Taskmaster #1 Review: What a Way to Make a Living

For someone whose whole gimmick is copying others, Taskmaster still has a winning personality of [...]

(Photo: Marvel)

For someone whose whole gimmick is copying others, Taskmaster still has a winning personality of his own that's unique among Marvel's many other villains and those who dwell in moral ambiguity. If you didn't feel strongly about him before, Taskmaster #1 may very well change your perspective and win you over. Expressive, humorous and skilled as ever, it already feels difficult to resume viewing Taskmaster any other way than how he's portrayed in the debut of his new miniseries.

After a disarming opening sets an ominous tone, Taskmaster #1 abruptly shifts the mood so that you're not quite sure how or if the first two scenes are connected. Taskmaster on the golf course shelling out his sought-after talents for a quick buck and whatever other perks he can get is a pitiful sight, but he takes it in stride with humor and confidence. Taskmaster's always been a mercenary, but it's evident here he's more of a freelancer than readers ever realized and will even take on the most menial of jobs with surprising degrees of dedication and preparation.

It's this kind of humorous set up by writer Jed Mackay—established in bragging about out-costuming Red Skull and mocking fellow troublemaker Bullseye—that establishes what readers can expect from the character. Taskmaster is seriously funny in Taskmaster #1, but not in a belly laugh sort of way. His retorts are as fast as his moves, and things like imagining himself as Ghost Rider and setting his ringtone to Dolly Parton tracks do wonders to speak for the character without requiring him to talk too much.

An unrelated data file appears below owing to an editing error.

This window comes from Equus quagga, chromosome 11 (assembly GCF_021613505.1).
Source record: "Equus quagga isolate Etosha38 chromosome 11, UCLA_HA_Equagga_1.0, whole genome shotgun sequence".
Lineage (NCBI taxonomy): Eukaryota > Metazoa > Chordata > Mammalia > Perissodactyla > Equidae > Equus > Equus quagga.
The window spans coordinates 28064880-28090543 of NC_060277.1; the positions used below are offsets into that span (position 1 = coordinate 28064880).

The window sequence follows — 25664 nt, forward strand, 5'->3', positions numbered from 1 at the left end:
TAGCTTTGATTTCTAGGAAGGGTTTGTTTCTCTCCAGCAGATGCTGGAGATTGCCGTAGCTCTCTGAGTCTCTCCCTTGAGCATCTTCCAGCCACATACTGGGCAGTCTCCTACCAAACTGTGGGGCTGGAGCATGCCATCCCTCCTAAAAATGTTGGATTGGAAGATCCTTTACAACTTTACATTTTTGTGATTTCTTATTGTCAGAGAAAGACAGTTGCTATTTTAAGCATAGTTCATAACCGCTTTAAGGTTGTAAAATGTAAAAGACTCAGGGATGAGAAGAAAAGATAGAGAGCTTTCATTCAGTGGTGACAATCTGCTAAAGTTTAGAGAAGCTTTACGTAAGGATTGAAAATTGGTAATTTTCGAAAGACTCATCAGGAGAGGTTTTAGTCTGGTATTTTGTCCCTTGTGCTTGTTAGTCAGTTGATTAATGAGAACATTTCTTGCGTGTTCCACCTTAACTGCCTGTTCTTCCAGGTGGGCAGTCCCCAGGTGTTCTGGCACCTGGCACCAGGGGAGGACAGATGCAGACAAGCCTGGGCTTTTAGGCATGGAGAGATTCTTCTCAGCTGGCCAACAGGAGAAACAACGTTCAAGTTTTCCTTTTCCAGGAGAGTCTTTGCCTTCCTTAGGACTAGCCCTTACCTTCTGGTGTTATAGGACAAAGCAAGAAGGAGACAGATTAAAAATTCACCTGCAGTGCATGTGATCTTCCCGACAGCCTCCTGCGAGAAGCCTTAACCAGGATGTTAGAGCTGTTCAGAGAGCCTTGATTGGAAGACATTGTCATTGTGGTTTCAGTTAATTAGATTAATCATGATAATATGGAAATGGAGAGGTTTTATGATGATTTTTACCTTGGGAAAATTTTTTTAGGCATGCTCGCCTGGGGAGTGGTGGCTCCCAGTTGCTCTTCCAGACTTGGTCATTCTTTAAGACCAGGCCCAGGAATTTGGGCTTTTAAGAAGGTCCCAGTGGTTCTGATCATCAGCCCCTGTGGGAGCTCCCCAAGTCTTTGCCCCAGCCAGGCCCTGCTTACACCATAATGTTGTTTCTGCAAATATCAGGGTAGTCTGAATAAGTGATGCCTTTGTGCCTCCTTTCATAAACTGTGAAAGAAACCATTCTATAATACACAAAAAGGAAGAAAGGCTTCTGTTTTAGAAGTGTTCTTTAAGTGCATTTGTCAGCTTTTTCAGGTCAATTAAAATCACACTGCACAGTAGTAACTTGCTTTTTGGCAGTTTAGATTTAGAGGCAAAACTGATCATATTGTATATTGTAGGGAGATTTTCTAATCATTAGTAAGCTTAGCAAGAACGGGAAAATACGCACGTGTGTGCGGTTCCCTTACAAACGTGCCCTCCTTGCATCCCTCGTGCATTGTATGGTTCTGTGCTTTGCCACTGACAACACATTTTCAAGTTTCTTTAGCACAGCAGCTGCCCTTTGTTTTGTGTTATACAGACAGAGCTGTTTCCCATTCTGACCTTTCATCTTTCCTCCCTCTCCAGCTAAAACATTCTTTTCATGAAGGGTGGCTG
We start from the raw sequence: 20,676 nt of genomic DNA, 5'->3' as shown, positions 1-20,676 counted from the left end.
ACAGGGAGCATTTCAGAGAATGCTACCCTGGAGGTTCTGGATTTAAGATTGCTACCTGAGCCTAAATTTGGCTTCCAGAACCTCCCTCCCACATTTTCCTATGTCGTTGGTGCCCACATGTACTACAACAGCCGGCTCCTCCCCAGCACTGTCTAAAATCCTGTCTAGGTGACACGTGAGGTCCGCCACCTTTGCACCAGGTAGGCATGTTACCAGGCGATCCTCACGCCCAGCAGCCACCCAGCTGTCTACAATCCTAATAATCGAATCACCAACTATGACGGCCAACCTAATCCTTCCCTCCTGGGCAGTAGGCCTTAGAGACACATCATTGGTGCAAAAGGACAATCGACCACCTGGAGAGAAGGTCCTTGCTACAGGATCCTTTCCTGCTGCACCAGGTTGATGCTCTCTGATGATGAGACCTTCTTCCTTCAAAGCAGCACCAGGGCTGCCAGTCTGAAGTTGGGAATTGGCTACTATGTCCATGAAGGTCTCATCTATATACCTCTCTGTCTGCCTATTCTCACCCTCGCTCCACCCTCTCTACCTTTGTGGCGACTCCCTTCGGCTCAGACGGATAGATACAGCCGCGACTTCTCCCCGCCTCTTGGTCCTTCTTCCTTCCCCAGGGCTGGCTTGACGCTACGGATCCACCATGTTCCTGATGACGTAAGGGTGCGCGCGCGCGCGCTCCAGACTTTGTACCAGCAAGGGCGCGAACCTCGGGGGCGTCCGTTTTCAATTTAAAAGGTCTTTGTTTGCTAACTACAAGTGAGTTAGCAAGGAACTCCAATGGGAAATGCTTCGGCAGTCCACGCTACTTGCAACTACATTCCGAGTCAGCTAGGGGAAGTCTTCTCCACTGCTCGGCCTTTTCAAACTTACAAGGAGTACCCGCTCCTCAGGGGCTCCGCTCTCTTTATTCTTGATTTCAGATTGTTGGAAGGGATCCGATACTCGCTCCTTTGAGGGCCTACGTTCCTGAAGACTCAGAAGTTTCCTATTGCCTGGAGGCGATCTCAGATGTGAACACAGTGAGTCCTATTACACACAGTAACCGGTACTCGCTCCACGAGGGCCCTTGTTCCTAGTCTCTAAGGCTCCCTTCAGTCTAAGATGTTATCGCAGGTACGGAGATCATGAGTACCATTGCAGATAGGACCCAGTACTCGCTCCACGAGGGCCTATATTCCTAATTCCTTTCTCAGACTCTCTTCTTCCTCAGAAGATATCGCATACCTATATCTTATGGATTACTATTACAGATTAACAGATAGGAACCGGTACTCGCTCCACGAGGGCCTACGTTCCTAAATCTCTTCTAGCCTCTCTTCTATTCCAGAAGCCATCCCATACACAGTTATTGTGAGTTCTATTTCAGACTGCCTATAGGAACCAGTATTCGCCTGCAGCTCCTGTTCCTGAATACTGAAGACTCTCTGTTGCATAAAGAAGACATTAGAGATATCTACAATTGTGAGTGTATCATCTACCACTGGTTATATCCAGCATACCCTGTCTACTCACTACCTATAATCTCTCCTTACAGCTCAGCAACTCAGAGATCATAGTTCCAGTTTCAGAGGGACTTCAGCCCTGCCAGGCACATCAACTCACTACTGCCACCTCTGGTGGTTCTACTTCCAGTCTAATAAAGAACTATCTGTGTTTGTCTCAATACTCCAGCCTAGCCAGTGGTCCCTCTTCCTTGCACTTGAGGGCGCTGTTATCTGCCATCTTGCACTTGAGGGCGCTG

It's not just his quickly understated quips that sell the character—any hero or villain can discover that with the right context and creative chemistry. Artist Alessandro Vitti alongside colorist Guru Efx were tasked with the task of making a skull—the canvas for showing human emotions stripped of nearly every feature that'd facilitate emotion-making—an expressive character, instead of a literal talking head. This artistic collaboration is able to morph Taskmaster's gaunt face into tangible feelings of indifference, bravado, and bug-eyed fear in a fashion that makes his reactions feel much more believable than those of characters with much more to work with.

Beneath his bony face and pointed humor, Taskmaster is still a hardened mercenary, and even though his debut is a brief one, it's packed with the perfect balance of action and backstory to stop this from becoming a Taskmaster stand-up routine. Though he's mostly on the run, excessive muzzle flashes, constant blurs of motion, and dramatic flares of light highlight Taskmaster's prowess and versatility without showing his whole hand too early.

It's also worth appreciating how succinctly this debut issue establishes its story and gets things moving in a straightforward and very engaging narrative. By the end of Taskmaster #1, readers clearly see the central problem, the reasons to care about this character, the stakes, and the path forward.

Sure, the "I've been framed" setup of this story and Taskmaster's multi-target tasks ahead of him may seem a bit formulaic, but for a mercenary, it couldn't be more fitting. Taskmaster #1 gets right to the point, and by the time it does, you'll already be looking to find what happens next.

Published by Marvel Comics

On November 11, 2020

Written by Jed Mackay

Art by Alessandro Vitti

Colors by Guru Efx

Letters by Joe Caramagna

Cover by Valerio Giangiordano and Arif Prianto